Public interest television and social responsibility: The search for the missing person in Indian television
This article maps the intricate ways televisual spaces build a sense of community and access to transnational networks of solidarity. Taking the programme Pravasalokam or ‘The World of Expatriates’ as a specific instance, this article tracks the imagination of ‘Gulf’ and the affective community who responds to such transnational television programmes. The show has been described as a ‘part-reality’ show on account of the fact that it hybridizes the formula for reality television by adding a component of investigative journalism. India has a substantial expatriate population in the Gulf countries, most from the state of Kerala. The show tracks down missing expatriate workers in the Gulf at the request of family members who have lost contact with them. Pravasalokam therefore acts surgically, as if to restore life to the previously geographically stable family. In effect, Pravasalokam, I argue, is a symptom of a larger condition of the transnational family, wherein the risk of disconnection always looms large despite the myriad possibilities of communication in the digital age.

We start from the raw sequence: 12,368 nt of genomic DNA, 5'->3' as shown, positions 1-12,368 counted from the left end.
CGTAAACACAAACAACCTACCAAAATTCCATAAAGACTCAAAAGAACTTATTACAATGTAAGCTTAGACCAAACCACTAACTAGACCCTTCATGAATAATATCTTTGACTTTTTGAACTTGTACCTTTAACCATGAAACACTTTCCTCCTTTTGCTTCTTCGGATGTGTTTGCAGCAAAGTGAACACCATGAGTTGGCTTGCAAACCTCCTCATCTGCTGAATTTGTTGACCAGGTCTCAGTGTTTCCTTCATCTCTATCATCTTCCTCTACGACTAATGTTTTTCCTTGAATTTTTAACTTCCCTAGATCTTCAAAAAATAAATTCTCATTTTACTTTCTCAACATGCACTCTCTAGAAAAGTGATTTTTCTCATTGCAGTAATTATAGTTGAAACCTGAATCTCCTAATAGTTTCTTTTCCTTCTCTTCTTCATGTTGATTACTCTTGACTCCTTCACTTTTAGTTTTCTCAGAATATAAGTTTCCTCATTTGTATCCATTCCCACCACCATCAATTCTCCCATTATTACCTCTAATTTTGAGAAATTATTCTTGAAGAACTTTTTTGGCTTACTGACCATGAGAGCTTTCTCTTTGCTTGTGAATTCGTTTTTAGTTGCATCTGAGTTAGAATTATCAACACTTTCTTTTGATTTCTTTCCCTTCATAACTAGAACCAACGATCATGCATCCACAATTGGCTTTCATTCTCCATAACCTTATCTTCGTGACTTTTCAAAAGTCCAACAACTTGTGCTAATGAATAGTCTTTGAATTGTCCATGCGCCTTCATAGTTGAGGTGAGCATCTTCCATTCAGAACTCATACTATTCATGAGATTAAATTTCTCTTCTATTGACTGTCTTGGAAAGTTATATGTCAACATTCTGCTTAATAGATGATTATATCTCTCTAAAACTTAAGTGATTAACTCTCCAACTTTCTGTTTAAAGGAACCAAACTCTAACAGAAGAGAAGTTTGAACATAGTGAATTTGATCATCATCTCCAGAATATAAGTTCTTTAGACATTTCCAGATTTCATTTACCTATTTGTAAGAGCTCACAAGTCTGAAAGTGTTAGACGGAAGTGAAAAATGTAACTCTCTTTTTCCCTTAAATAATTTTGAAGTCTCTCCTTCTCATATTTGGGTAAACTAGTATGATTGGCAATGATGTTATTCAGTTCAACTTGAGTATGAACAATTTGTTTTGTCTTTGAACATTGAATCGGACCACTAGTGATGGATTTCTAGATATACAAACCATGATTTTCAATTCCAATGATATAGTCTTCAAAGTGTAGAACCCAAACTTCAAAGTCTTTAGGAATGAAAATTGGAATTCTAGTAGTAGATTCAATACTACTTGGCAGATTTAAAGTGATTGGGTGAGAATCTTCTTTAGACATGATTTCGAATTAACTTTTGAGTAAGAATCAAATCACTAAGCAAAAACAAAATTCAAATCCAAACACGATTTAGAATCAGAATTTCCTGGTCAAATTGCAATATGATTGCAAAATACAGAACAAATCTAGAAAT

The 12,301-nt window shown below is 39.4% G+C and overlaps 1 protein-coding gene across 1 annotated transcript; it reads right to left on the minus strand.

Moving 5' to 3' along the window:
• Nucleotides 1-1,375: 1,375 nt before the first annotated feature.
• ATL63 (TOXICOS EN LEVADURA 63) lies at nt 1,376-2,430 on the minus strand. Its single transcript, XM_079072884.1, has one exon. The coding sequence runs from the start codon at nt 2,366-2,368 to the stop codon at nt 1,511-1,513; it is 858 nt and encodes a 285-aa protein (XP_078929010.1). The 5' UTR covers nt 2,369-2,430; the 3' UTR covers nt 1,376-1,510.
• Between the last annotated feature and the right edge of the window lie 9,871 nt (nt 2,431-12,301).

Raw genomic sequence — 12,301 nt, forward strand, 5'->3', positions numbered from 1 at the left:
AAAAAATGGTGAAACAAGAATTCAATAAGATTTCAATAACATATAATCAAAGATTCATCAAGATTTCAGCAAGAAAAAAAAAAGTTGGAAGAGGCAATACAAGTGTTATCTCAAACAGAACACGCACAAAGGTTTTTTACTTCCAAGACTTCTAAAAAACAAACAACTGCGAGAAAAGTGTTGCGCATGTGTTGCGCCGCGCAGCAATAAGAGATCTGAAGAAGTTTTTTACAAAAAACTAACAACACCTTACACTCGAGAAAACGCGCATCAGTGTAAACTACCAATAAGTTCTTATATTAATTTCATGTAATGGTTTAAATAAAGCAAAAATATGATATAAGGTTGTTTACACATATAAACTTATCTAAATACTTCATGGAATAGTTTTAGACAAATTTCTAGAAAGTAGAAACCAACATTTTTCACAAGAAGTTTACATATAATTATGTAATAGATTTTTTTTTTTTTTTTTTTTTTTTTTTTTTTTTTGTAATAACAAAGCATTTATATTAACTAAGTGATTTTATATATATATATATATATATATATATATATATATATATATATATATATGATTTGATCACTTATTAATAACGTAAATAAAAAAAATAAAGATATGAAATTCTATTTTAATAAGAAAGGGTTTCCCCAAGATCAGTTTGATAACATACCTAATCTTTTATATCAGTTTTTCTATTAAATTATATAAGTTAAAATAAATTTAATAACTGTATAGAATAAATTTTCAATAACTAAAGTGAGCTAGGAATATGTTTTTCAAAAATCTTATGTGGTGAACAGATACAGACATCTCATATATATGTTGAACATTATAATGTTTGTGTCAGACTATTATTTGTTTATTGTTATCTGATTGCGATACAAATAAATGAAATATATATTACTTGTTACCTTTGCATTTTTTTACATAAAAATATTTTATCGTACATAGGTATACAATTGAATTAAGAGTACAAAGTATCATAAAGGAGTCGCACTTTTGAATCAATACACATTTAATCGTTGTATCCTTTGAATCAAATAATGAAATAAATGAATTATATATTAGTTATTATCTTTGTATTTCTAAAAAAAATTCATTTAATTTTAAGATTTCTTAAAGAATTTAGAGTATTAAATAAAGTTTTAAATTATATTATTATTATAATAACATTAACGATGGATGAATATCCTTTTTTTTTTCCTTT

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Document Type: Research Article
Affiliations: University of Southern California
Publication date: June 1, 2016
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